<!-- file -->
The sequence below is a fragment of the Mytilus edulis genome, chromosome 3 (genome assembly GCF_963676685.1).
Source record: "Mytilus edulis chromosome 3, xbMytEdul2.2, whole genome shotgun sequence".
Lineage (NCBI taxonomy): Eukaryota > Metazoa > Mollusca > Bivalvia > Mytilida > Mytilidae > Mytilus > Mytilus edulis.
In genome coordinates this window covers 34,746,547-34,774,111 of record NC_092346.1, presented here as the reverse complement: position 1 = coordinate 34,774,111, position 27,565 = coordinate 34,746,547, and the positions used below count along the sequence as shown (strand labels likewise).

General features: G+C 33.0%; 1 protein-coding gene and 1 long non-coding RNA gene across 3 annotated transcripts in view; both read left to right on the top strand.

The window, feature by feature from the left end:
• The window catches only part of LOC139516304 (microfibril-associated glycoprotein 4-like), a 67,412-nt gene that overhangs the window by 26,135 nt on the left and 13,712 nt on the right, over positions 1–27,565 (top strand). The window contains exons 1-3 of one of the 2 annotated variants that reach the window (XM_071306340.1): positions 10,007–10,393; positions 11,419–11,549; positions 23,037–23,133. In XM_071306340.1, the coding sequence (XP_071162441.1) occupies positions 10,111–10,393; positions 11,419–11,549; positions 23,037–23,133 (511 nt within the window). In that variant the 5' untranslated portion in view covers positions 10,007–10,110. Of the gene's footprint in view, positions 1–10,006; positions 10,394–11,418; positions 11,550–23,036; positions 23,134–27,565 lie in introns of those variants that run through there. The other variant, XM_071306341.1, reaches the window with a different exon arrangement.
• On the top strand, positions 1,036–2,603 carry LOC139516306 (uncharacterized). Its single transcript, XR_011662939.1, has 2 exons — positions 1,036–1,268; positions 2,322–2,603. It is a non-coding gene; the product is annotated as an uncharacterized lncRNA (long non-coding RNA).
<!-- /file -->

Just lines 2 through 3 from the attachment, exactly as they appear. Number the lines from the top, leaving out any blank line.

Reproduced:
Source record: "Mytilus edulis chromosome 3, xbMytEdul2.2, whole genome shotgun sequence".
Lineage (NCBI taxonomy): Eukaryota > Metazoa > Mollusca > Bivalvia > Mytilida > Mytilidae > Mytilus > Mytilus edulis.